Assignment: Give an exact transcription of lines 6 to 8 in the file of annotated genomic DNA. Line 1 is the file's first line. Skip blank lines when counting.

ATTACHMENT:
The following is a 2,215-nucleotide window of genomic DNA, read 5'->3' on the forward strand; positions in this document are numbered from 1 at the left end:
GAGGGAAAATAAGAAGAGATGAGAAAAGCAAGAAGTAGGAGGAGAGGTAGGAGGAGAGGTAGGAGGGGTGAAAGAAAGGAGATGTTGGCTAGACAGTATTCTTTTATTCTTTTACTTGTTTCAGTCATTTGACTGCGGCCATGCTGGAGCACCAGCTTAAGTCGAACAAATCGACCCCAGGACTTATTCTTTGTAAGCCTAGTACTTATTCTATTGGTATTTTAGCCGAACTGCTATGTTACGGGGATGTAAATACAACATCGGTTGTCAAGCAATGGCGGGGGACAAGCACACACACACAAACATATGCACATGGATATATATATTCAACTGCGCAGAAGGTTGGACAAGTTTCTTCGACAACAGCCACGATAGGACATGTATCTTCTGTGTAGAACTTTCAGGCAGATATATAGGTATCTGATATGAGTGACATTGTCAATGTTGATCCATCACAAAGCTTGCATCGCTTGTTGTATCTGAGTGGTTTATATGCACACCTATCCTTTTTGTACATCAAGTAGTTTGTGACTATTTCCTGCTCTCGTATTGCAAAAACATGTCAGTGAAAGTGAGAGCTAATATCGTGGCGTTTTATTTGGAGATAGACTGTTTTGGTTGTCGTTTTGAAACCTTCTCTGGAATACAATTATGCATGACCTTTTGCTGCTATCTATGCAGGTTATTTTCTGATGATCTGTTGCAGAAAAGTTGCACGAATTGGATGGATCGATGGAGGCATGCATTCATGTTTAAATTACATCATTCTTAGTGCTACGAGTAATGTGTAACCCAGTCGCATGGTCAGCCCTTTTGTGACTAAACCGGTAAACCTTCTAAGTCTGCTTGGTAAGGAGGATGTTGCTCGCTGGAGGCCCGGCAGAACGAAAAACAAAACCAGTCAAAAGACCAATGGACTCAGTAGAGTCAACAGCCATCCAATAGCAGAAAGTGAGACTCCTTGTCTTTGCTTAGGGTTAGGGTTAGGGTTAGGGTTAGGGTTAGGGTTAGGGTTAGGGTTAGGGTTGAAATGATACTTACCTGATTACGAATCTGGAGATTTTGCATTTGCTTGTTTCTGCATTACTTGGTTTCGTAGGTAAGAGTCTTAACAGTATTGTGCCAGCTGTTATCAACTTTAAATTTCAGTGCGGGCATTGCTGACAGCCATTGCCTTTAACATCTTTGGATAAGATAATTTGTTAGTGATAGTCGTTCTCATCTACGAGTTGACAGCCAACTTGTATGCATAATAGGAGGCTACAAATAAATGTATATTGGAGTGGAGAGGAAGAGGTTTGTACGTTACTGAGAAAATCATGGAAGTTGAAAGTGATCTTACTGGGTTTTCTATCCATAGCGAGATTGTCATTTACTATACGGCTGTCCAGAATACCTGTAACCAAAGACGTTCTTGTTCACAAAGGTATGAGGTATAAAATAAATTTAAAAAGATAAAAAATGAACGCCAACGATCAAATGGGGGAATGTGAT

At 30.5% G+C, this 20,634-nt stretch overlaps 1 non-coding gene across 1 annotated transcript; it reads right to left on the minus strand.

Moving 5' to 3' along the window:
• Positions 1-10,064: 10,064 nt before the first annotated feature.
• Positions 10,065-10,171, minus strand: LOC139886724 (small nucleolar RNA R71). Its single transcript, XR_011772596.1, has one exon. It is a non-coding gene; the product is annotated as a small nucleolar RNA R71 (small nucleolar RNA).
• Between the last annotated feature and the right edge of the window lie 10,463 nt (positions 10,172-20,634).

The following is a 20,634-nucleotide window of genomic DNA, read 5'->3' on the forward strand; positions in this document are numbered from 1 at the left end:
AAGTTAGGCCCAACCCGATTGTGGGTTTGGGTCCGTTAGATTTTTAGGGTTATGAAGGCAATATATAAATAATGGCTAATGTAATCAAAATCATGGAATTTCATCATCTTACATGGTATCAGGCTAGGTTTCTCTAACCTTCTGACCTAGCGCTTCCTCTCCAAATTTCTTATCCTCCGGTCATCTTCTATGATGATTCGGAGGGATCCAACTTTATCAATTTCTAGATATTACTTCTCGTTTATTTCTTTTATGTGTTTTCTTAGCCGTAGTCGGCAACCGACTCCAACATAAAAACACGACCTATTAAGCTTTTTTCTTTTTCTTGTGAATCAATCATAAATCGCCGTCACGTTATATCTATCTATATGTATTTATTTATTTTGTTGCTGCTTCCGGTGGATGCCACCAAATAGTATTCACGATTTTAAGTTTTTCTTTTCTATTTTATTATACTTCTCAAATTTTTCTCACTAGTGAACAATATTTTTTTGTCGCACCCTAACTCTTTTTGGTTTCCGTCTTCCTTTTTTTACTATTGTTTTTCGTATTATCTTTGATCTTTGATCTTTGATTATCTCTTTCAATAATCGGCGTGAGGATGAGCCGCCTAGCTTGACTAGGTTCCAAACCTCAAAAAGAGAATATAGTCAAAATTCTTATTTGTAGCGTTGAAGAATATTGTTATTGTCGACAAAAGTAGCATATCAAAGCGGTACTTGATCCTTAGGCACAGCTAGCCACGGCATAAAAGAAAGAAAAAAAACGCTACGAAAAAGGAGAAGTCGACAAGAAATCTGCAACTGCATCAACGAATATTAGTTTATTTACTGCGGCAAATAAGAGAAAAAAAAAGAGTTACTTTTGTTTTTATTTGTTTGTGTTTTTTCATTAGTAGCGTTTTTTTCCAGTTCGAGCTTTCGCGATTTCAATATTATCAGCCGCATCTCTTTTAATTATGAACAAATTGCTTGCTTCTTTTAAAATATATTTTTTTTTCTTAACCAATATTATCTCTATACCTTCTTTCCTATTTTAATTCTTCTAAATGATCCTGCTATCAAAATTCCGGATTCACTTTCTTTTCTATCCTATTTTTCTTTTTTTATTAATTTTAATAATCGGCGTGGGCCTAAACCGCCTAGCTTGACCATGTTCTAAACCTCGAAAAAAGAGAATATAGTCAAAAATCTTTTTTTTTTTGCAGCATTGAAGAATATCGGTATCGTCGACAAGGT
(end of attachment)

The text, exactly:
• Positions 10,065-10,171, minus strand: LOC139886724 (small nucleolar RNA R71). Its single transcript, XR_011772596.1, has one exon. It is a non-coding gene; the product is annotated as a small nucleolar RNA R71 (small nucleolar RNA).
• Between the last annotated feature and the right edge of the window lie 10,463 nt (positions 10,172-20,634).

The following is a 20,634-nucleotide window of genomic DNA, read 5'->3' on the forward strand; positions in this document are numbered from 1 at the left end: